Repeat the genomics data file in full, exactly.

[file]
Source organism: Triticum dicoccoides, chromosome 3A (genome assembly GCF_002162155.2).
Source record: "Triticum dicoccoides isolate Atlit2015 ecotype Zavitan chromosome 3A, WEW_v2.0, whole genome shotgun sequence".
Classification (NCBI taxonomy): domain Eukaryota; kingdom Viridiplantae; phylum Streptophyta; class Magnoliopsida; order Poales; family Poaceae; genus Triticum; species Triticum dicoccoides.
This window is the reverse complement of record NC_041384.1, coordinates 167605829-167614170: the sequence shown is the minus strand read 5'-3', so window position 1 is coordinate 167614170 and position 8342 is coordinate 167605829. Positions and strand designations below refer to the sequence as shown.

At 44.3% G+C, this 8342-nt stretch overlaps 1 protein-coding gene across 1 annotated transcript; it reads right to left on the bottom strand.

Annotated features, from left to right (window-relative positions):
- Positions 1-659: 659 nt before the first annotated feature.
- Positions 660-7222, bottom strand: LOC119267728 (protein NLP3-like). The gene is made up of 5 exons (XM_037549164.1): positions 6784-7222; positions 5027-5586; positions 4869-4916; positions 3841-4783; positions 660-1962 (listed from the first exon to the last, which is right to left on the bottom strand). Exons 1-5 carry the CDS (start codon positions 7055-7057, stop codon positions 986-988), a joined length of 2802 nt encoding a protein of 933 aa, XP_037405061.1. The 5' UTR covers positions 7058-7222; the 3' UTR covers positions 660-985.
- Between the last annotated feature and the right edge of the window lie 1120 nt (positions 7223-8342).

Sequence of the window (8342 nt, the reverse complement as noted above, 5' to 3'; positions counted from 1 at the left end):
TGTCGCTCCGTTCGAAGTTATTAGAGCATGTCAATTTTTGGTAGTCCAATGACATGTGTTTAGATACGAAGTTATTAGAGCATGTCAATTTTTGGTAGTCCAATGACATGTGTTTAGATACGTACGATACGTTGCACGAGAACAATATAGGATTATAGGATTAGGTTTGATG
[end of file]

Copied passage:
Source organism: Triticum dicoccoides, chromosome 3A (genome assembly GCF_002162155.2).
Source record: "Triticum dicoccoides isolate Atlit2015 ecotype Zavitan chromosome 3A, WEW_v2.0, whole genome shotgun sequence".
Classification (NCBI taxonomy): domain Eukaryota; kingdom Viridiplantae; phylum Streptophyta; class Magnoliopsida; order Poales; family Poaceae; genus Triticum; species Triticum dicoccoides.
This window is the reverse complement of record NC_041384.1, coordinates 167605829-167614170: the sequence shown is the minus strand read 5'-3', so window position 1 is coordinate 167614170 and position 8342 is coordinate 167605829. Positions and strand designations below refer to the sequence as shown.

At 44.3% G+C, this 8342-nt stretch overlaps 1 protein-coding gene across 1 annotated transcript; it reads right to left on the bottom strand.

Annotated features, from left to right (window-relative positions):
- Positions 1-659: 659 nt before the first annotated feature.
- Positions 660-7222, bottom strand: LOC119267728 (protein NLP3-like). The gene is made up of 5 exons (XM_037549164.1): positions 6784-7222; positions 5027-5586; positions 4869-4916; positions 3841-4783; positions 660-1962 (listed from the first exon to the last, which is right to left on the bottom strand). Exons 1-5 carry the CDS (start codon positions 7055-7057, stop codon positions 986-988), a joined length of 2802 nt encoding a protein of 933 aa, XP_037405061.1. The 5' UTR covers positions 7058-7222; the 3' UTR covers positions 660-985.
- Between the last annotated feature and the right edge of the window lie 1120 nt (positions 7223-8342).

Sequence of the window (8342 nt, the reverse complement as noted above, 5' to 3'; positions counted from 1 at the left end):
TGTCGCTCCGTTCGAAGTTATTAGAGCATGTCAATTTTTGGTAGTCCAATGACATGTGTTTAGATACGAAGTTATTAGAGCATGTCAATTTTTGGTAGTCCAATGACATGTGTTTAGATACGTACGATACGTTGCACGAGAACAATATAGGATTATAGGATTAGGTTTGATG